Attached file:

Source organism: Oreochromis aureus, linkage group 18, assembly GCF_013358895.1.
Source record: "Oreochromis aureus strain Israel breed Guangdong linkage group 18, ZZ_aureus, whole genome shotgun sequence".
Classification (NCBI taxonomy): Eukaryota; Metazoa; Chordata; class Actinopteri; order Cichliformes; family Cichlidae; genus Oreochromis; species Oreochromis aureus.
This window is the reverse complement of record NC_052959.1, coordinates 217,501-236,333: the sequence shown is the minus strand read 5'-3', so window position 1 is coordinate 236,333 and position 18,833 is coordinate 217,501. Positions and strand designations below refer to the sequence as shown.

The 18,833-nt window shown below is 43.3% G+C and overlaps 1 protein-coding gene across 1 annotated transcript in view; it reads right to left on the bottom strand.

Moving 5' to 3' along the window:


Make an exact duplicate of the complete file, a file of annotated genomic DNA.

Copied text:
Source organism: Oreochromis aureus, linkage group 18, assembly GCF_013358895.1.
Source record: "Oreochromis aureus strain Israel breed Guangdong linkage group 18, ZZ_aureus, whole genome shotgun sequence".
Classification (NCBI taxonomy): Eukaryota; Metazoa; Chordata; class Actinopteri; order Cichliformes; family Cichlidae; genus Oreochromis; species Oreochromis aureus.
This window is the reverse complement of record NC_052959.1, coordinates 217,501-236,333: the sequence shown is the minus strand read 5'-3', so window position 1 is coordinate 236,333 and position 18,833 is coordinate 217,501. Positions and strand designations below refer to the sequence as shown.

The 18,833-nt window shown below is 43.3% G+C and overlaps 1 protein-coding gene across 1 annotated transcript in view; it reads right to left on the bottom strand.

Moving 5' to 3' along the window: